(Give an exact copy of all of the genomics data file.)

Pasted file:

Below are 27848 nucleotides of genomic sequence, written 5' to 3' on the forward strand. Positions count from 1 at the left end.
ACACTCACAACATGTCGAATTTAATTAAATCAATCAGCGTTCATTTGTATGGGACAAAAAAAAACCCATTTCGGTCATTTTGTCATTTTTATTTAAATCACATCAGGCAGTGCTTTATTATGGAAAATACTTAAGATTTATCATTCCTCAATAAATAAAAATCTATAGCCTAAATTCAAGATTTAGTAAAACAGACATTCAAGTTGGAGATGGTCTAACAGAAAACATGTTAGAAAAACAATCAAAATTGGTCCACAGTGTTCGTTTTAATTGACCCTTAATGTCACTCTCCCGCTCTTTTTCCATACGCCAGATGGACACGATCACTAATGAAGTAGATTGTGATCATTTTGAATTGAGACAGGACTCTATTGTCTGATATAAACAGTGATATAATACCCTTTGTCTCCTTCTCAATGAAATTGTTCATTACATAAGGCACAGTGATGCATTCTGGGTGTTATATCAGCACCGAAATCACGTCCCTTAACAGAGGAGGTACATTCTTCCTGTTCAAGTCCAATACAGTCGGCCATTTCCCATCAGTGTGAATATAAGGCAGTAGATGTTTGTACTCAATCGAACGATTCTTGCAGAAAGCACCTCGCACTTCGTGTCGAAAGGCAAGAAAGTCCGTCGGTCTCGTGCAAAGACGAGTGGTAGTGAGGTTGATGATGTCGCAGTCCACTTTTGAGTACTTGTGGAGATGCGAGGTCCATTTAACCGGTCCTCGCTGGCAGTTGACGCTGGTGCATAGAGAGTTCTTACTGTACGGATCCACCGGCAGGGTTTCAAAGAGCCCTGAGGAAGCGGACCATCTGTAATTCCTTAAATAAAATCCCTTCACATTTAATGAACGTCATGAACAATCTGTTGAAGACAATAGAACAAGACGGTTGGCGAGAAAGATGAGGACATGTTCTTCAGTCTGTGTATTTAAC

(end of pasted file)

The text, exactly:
Below are 27848 nucleotides of genomic sequence, written 5' to 3' on the forward strand. Positions count from 1 at the left end.
ACACTCACAACATGTCGAATTTAATTAAATCAATCAGCGTTCATTTGTATGGGACAAAAAAAAACCCATTTCGGTCATTTTGTCATTTTTATTTAAATCACATCAGGCAGTGCTTTATTATGGAAAATACTTAAGATTTATCATTCCTCAATAAATAAAAATCTATAGCCTAAATTCAAGATTTAGTAAAACAGACATTCAAGTTGGAGATGGTCTAACAGAAAACATGTTAGAAAAACAATCAAAATTGGTCCACAGTGTTCGTTTTAATTGACCCTTAATGTCACTCTCCCGCTCTTTTTCCATACGCCAGATGGACACGATCACTAATGAAGTAGATTGTGATCATTTTGAATTGAGACAGGACTCTATTGTCTGATATAAACAGTGATATAATACCCTTTGTCTCCTTCTCAATGAAATTGTTCATTACATAAGGCACAGTGATGCATTCTGGGTGTTATATCAGCACCGAAATCACGTCCCTTAACAGAGGAGGTACATTCTTCCTGTTCAAGTCCAATACAGTCGGCCATTTCCCATCAGTGTGAATATAAGGCAGTAGATGTTTGTACTCAATCGAACGATTCTTGCAGAAAGCACCTCGCACTTCGTGTCGAAAGGCAAGAAAGTCCGTCGGTCTCGTGCAAAGACGAGTGGTAGTGAGGTTGATGATGTCGCAGTCCACTTTTGAGTACTTGTGGAGATGCGAGGTCCATTTAACCGGTCCTCGCTGGCAGTTGACGCTGGTGCATAGAGAGTTCTTACTGTACGGATCCACCGGCAGGGTTTCAAAGAGCCCTGAGGAAGCGGACCATCTGTAATTCCTTAAATAAAATCCCTTCACATTTAATGAACGTCATGAACAATCTGTTGAAGACAATAGAACAAGACGGTTGGCGAGAAAGATGAGGACATGTTCTTCAGTCTGTGTATTTAAC